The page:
The West’s Hubris: Is the Price of the Iraq War a Nuclear Iran?

By November 11, 2013

BESA Center Perspectives Paper No. 220

EXECUTIVE SUMMARY: The 2003 Iraq War significantly reduced the West’s willingness to confront Iran with the credible military threat required to halt its nuclear weapons program. Critics of the Iraq War were correct to point out that the West had no major strategic interest at stake in Iraq, and that the belief that the US could transform that country into a stable democracy quickly and easily was hubris. However, unlike in the Iraqi case, allowing Iran to become a threshold nuclear power does represent a major strategic threat to the West. To believe that Iran can be dissuaded from its course without the credible threat of military strikes, or that a Middle East with a nuclear Iran can be easily be managed, represents an even greater show of hubris.

Right now there is an unprecedented crisis between the United States and its Middle Eastern allies – not only Israel – over a potential interim nuclear deal with Iran. The allies fear that the P5+1 will grant Iran a lessening of sanctions in return for limited concessions that will not prevent Iran’s continued advance towards the bomb during ongoing negotiations. In other words, Iran will become a nuclear threshold state that can produce nuclear weapons in a matter of months. Only the French seem to be holding out against such a deal.

Given the near-universal agreement in the West that a nuclear Iran is “a very bad thing,” why have matters reached such a perilous state? The answer is that despite being many times more powerful than Iran, the West has been unwilling to truly threaten the regime by projecting a credible threat of military action.

Whatever the outcome of the current negotiations, the only way Iran will ultimately accept a deal that genuinely sets back its nuclear program in the long run is if it believes that the alternative is the further ratcheting up of sanctions to a degree that threatens the survival of the regime, combined with the credible threat of military force.

This does not require the invasion of Iran. The US almost certainly has the means to conduct airstrikes that can significantly set back the Iranian program. Even more importantly, it has the operational capability to repeat these strikes if and when required, thereby sending the message to the Iranians that if they attempt to reconstitute the program – a very expensive proposition – the US will strike again. Israel also appears to have a military option, but its capabilities are far more modest and its operational and diplomatic ability to repeat a strike as and when necessary are very limited.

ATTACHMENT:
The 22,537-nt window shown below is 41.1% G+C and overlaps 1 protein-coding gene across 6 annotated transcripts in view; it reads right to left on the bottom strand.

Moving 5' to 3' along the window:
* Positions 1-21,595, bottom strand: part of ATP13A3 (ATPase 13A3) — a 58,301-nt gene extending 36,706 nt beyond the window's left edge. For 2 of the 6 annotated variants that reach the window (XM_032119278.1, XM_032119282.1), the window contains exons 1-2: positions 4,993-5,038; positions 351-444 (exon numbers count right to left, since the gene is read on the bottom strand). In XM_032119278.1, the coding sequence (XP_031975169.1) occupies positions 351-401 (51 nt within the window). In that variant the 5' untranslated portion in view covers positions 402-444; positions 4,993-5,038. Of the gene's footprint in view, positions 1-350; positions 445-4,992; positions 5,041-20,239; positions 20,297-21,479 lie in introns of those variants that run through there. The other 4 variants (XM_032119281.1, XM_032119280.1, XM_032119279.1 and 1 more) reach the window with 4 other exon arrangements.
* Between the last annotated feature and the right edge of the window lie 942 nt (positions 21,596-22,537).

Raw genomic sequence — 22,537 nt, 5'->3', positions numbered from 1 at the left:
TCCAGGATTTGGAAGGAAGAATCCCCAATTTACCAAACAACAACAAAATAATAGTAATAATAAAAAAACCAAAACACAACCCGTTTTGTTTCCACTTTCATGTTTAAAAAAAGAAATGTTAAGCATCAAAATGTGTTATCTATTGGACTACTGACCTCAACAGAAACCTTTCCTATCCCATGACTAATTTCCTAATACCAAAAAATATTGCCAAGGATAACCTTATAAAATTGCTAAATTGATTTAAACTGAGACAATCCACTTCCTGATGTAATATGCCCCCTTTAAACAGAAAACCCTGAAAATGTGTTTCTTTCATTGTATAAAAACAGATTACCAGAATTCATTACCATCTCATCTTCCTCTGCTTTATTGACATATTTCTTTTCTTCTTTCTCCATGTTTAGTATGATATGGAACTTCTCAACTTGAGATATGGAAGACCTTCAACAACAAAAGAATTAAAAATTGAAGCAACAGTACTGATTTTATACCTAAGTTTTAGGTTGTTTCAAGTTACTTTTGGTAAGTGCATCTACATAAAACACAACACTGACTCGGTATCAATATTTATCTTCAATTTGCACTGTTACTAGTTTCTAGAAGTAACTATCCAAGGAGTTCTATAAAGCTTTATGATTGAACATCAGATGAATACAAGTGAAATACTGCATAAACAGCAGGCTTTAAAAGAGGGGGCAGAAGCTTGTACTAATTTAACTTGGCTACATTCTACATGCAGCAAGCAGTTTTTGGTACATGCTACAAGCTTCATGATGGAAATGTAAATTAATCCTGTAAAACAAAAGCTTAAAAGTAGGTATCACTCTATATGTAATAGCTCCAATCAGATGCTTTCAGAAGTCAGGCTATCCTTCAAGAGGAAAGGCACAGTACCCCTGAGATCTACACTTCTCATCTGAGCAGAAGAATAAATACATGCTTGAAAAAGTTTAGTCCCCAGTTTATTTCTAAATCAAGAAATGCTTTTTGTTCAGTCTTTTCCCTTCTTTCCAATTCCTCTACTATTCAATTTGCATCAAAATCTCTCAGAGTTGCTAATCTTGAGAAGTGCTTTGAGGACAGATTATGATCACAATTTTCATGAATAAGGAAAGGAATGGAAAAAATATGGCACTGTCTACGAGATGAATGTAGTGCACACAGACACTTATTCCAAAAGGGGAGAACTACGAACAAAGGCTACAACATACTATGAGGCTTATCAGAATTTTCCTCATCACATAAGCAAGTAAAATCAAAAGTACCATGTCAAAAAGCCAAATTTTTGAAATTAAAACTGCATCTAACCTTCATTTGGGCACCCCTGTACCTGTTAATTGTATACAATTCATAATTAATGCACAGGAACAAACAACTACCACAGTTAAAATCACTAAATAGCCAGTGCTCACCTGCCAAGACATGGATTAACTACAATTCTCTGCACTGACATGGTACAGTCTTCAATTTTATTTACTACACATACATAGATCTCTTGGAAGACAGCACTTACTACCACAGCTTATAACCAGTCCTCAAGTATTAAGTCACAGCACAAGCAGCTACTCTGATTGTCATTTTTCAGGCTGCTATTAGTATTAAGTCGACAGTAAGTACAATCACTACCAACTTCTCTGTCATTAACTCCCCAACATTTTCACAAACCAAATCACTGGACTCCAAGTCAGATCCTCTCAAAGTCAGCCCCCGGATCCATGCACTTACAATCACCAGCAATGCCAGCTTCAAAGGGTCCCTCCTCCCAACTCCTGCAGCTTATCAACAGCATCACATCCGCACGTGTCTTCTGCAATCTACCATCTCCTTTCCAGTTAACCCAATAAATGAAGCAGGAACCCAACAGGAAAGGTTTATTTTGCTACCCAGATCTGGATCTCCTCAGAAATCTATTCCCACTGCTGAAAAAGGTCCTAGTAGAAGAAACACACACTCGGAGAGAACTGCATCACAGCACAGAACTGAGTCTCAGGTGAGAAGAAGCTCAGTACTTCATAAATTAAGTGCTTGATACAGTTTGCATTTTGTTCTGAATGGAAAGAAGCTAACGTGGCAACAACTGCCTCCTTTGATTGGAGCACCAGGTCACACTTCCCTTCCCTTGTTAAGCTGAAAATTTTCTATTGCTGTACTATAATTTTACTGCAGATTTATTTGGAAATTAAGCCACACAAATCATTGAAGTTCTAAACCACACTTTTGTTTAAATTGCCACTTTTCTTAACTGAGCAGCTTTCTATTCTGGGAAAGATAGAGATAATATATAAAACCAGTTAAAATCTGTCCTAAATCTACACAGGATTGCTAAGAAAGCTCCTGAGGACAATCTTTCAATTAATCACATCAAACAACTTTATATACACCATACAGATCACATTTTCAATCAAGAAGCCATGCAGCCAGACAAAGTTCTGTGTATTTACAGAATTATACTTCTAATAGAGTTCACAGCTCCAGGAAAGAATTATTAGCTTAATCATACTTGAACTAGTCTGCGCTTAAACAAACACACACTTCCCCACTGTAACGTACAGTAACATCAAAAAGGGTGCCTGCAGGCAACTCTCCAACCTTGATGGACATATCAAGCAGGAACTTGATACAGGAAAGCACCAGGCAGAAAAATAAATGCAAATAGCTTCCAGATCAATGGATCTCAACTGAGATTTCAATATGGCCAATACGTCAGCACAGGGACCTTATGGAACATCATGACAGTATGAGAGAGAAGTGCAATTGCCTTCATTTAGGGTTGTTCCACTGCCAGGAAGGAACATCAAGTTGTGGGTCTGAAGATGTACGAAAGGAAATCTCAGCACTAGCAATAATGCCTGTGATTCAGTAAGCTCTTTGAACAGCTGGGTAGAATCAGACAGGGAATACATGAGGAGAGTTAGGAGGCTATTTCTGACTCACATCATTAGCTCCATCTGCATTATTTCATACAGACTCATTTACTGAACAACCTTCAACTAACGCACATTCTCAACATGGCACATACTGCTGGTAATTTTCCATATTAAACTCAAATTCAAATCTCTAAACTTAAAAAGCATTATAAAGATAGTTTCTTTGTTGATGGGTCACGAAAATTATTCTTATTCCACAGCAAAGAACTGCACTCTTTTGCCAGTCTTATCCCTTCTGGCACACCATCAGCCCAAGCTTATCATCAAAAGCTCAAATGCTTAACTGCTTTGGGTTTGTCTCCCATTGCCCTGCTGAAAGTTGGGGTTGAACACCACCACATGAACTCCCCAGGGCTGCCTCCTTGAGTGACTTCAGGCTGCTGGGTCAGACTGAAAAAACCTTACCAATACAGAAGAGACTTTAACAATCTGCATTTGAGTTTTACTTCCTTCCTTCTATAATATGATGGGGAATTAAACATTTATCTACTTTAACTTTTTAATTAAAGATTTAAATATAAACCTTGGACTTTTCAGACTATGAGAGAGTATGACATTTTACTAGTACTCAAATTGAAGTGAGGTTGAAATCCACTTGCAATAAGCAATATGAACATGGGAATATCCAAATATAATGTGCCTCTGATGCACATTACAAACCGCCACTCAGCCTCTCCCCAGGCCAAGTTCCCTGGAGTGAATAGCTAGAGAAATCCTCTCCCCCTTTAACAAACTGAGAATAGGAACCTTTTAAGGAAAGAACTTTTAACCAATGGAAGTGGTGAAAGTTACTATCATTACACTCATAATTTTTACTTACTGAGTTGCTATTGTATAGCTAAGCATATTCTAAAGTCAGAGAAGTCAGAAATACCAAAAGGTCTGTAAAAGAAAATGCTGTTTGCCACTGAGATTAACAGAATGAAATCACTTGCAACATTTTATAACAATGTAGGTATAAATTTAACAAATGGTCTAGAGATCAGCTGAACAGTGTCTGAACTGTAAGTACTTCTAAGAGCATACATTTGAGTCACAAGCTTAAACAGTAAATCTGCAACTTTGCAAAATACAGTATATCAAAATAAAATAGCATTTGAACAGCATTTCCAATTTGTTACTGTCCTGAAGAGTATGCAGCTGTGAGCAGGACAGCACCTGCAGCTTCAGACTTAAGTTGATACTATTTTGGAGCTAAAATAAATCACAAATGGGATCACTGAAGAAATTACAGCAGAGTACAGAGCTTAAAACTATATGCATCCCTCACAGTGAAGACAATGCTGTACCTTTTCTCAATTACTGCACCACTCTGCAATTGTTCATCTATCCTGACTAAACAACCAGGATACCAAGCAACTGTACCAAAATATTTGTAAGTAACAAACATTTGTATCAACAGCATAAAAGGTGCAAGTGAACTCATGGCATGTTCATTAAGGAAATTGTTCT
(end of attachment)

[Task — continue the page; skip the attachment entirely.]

So why then has the threat of credible force by the US been so sorely lacking? The usual answer is to blame President Barack Obama, with the particular focus on his failure to act on the red line he set in Syria as Exhibit A. But the focus on this liberal president is too narrow, and may yet – one hopes – be misplaced. After all, in Britain a conservative prime minister yielded to Parliament rather than sanction the use of force in Syria.

The deeper problem goes back to the Iraq War. Following the defeat of Saddam in 1991, Israel was mainly concerned with the potential threat of a nuclear Iran; Iraq was a secondary issue. In contrast, the West focused on Iraq, which was diplomatically isolated and militarily weak. It was relatively easy to target Saddam precisely because he did not constitute such a threat to Middle East security. This was as true of the policy of Clinton administration as of the George W. Bush administration. Tellingly, in 2003 the Israeli defense establishment did not hand out gas masks to the public as it was convinced there was virtually no chance that they would be needed, unlike in 1991.

Immediately following 9/11, there was extraordinary public support in the West for the extensive use of force against terrorist threats, but Iraq was rightly not perceived by many in the West as such a major threat, hence the great opposition to that war. When no WMDs were found, and when the cost of the war in terms of blood and treasure spiraled without any sign of democratization in Iraq, support for the extensive use of force plummeted.

As a result, in the US the more robust strategic approach of centrist Democrats who supported the war became significantly weakened within the party, while the more dovish approach of those who opposed the war became increasingly dominant. Still, a narrow majority of the American public is prepared to use force to stop Iran going nuclear. In Western Europe, the situation is reversed. Political elites burned by Iranian malfeasance over a potential nuclear deal in 2005, have been more willing to confront Iran, but they lack the ability to act militarily. In any case, their publics are far more dovish than the American public. Furthermore, on both sides of the Atlantic the reluctance to commit to major military operations was reinforced by the economic crisis that began in late 2008.